Protsyuk, a cameraman for Reuters, died after a U.S. tank fired a shell at the Palestine Hotel in Baghdad, Iraq’s capital, where most journalists in the city were based during the war. At around 12 p.m., a shell hit two hotel balconies where several journalists were monitoring a battle in the vicinity. José Couso, a cameraman for the Spanish television station Telecinco, also died in the attack.
Agence France-Presse reported that Protsyuk died of wounds to his head and stomach. He had worked for Reuters since 1993, covering conflicts in Bosnia, Kosovo, Chechnya, and Afghanistan. He was married with an 8-year-old son.
Directly after the attack, Maj. Gen. Buford Blount, commander of the U.S. Army’s 3rd Infantry Division, confirmed that a single shell had been fired at the hotel from a tank in response to what he said was rocket and small arms fire from the building. Journalists at the hotel denied that any gunfire had emanated from the building.
A CPJ report concluded that the shelling of the hotel, while not deliberate, was avoidable since U.S. commanders knew that journalists were present in the hotel and were intent on not hitting it. The report called on the Pentagon to conduct a thorough and public investigation into the incident.
On August 12, U.S. Central Command (Centcom) issued a news release summarizing the results of its investigation into the incident. The report concluded that the tank unit that opened fire on the hotel did so “in a proportionate and justifiably measured response.” It called the shelling “fully in accordance with the Rules of Engagement.”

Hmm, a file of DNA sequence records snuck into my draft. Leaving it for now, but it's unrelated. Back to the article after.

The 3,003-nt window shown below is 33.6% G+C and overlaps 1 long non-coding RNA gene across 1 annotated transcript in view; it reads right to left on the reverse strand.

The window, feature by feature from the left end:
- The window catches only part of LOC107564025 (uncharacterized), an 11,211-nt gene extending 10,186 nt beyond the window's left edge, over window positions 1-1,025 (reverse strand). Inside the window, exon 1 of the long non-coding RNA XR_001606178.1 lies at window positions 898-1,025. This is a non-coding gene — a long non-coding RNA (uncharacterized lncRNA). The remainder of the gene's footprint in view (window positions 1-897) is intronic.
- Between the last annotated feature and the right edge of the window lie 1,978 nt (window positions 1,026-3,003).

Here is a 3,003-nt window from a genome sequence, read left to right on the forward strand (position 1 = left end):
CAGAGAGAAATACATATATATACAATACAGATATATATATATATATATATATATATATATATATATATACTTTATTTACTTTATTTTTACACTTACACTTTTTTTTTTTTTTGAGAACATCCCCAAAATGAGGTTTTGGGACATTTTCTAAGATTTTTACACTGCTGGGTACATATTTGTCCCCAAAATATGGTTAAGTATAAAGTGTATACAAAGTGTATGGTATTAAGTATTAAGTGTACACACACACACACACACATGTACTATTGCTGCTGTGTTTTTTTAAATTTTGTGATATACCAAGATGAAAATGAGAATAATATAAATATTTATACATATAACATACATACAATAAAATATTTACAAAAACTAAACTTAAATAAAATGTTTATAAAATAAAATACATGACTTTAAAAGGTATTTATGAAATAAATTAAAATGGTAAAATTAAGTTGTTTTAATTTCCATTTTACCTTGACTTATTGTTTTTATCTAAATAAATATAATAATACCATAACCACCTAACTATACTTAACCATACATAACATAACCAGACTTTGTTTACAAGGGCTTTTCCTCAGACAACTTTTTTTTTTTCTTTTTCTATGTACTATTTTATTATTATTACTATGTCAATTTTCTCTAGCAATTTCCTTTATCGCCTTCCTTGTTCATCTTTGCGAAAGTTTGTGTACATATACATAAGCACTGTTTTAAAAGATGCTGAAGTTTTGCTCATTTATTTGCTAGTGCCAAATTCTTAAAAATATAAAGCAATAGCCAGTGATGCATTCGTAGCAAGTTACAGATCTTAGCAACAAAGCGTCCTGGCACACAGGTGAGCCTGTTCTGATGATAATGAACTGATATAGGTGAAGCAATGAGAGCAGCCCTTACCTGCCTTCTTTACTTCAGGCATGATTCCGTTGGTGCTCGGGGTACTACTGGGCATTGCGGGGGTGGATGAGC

Centcom offered some detail-consistent with CPJ’s investigation-that the tank opened fire at what it believed was an Iraqi “spotter” directing enemy fire at U.S. troops. The release also explained that “one 120mm tank round was fired at the suspected enemy observer position. … It was only some time after the incident that A Company became aware of the fact that the building they fired on was the Palestine Hotel and that journalists at the hotel had been killed or injured as a result.”
However, the news release failed to address one of the conclusions in CPJ’s report: That U.S. commanders knew that journalists were in the Palestine Hotel but failed to convey this knowledge to forces on the ground.
Centcom’s results, which were summarized in the release, appeared to back away from earlier charges by U.S. military officials that the tank unit was responding to hostile fire emanating from the hotel. Yet, despite considerable testimony to the contrary from several journalists in the hotel, Centcom maintains “that the enemy used portions of the hotel as a base of operations and that heavy enemy activity was occurring in those areas in and immediately around the hotel.”
In addition, the news release failed to provide other specific information, such as how the decision to target the hotel was made.
CPJ has urged Centcom to make the full report available, but a Centcom spokesperson told CPJ the report is classified. CPJ is still waiting for the Defense Department to fulfill a Freedom of Information Act request related to the incident that CPJ filed in May.